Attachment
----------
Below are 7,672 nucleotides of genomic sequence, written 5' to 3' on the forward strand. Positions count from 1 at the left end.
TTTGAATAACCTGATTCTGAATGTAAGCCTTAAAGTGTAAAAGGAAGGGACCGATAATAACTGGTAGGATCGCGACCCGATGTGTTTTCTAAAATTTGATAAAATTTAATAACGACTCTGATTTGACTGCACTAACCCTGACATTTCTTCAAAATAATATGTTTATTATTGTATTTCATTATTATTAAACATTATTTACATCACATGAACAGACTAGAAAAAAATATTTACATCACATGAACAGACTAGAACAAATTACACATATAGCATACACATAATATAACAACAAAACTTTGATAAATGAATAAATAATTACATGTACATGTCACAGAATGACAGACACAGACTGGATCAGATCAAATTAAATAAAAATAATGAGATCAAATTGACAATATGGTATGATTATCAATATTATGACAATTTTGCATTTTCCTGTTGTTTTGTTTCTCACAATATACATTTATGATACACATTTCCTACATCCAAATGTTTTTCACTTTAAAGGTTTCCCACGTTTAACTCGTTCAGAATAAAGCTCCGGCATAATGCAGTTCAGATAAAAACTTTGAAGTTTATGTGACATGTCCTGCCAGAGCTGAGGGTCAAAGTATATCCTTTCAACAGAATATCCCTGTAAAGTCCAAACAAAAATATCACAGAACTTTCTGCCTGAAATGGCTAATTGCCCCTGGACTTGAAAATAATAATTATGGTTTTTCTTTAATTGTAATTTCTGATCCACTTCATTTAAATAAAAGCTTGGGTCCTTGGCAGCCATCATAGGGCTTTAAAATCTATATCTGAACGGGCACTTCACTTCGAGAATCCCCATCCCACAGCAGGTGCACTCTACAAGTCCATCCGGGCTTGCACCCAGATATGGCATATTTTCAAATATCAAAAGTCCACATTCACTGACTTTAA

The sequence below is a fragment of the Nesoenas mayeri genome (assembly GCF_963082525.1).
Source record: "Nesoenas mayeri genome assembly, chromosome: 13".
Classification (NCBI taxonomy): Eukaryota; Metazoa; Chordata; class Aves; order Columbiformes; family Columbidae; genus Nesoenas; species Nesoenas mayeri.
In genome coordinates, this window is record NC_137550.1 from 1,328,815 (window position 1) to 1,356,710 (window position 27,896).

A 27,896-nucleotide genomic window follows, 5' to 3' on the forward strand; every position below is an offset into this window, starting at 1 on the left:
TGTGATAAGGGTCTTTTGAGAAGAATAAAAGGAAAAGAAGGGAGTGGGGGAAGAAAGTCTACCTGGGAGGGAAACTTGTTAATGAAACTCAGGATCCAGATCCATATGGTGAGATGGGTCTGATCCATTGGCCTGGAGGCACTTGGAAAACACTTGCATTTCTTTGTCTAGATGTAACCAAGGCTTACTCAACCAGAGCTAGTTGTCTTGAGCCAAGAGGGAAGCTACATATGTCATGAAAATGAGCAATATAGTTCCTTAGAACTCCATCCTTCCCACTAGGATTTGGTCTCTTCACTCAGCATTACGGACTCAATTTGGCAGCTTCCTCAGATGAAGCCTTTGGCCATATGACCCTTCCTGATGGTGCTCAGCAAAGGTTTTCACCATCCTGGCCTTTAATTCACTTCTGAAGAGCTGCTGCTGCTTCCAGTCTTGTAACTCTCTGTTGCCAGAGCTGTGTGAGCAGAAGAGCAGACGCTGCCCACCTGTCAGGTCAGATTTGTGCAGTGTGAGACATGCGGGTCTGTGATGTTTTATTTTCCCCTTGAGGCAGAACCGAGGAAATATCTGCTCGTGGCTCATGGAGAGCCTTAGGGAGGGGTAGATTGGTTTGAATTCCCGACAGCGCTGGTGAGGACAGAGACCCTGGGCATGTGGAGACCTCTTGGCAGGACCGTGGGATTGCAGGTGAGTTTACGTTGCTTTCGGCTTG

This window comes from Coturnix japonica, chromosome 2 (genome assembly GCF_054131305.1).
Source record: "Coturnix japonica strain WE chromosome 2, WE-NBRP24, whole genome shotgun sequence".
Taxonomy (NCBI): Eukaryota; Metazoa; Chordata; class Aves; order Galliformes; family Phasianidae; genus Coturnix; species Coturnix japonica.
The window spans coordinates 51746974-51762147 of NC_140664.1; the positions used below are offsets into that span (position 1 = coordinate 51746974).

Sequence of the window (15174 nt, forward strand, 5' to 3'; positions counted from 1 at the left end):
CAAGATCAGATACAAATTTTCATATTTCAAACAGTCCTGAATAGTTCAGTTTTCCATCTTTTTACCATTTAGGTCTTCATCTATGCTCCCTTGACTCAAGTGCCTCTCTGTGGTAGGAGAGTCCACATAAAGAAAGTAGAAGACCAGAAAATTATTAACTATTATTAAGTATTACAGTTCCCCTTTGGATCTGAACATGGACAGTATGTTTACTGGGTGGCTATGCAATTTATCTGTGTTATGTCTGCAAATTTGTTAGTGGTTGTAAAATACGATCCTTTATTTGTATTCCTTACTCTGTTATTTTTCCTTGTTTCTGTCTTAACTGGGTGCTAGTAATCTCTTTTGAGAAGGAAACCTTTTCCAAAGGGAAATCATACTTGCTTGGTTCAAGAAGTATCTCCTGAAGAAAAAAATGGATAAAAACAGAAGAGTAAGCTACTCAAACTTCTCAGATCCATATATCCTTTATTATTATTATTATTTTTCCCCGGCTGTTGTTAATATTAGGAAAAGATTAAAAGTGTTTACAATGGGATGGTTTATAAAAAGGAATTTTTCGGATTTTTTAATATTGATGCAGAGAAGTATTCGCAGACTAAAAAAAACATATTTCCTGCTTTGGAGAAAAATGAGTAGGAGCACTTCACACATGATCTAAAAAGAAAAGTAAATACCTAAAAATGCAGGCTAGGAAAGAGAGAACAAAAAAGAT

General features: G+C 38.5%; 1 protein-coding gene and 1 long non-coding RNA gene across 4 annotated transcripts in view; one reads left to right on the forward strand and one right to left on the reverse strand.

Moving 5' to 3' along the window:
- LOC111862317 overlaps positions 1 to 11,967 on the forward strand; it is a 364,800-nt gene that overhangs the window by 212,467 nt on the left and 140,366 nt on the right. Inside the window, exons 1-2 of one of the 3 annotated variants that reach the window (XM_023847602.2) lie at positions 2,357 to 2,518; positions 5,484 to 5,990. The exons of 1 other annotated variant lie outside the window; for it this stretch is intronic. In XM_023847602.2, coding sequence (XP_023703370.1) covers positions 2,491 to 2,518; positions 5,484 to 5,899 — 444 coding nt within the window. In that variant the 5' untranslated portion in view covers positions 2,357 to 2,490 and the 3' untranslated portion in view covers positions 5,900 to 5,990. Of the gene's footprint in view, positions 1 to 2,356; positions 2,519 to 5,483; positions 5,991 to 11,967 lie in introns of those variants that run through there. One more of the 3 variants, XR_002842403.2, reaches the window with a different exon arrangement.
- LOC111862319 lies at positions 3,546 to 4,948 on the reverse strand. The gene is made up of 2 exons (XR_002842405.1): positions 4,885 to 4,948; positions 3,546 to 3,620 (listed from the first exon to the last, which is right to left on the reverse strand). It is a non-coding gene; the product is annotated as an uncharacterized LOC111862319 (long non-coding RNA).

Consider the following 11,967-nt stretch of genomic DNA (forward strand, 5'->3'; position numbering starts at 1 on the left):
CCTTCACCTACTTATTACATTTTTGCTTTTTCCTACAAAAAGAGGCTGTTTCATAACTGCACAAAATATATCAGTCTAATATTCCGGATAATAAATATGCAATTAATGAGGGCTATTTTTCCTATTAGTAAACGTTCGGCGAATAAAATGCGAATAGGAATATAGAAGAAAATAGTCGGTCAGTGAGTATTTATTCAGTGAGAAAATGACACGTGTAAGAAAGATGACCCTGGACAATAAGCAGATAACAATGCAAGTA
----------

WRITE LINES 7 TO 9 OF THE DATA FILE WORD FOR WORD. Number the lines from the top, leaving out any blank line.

A 27,896-nucleotide genomic window follows, 5' to 3' on the forward strand; every position below is an offset into this window, starting at 1 on the left:
TGTGATAAGGGTCTTTTGAGAAGAATAAAAGGAAAAGAAGGGAGTGGGGGAAGAAAGTCTACCTGGGAGGGAAACTTGTTAATGAAACTCAGGATCCAGATCCATATGGTGAGATGGGTCTGATCCATTGGCCTGGAGGCACTTGGAAAACACTTGCATTTCTTTGTCTAGATGTAACCAAGGCTTACTCAACCAGAGCTAGTTGTCTTGAGCCAAGAGGGAAGCTACATATGTCATGAAAATGAGCAATATAGTTCCTTAGAACTCCATCCTTCCCACTAGGATTTGGTCTCTTCACTCAGCATTACGGACTCAATTTGGCAGCTTCCTCAGATGAAGCCTTTGGCCATATGACCCTTCCTGATGGTGCTCAGCAAAGGTTTTCACCATCCTGGCCTTTAATTCACTTCTGAAGAGCTGCTGCTGCTTCCAGTCTTGTAACTCTCTGTTGCCAGAGCTGTGTGAGCAGAAGAGCAGACGCTGCCCACCTGTCAGGTCAGATTTGTGCAGTGTGAGACATGCGGGTCTGTGATGTTTTATTTTCCCCTTGAGGCAGAACCGAGGAAATATCTGCTCGTGGCTCATGGAGAGCCTTAGGGAGGGGTAGATTGGTTTGAATTCCCGACAGCGCTGGTGAGGACAGAGACCCTGGGCATGTGGAGACCTCTTGGCAGGACCGTGGGATTGCAGGTGAGTTTACGTTGCTTTCGGCTTG

This window comes from Coturnix japonica, chromosome 2 (genome assembly GCF_054131305.1).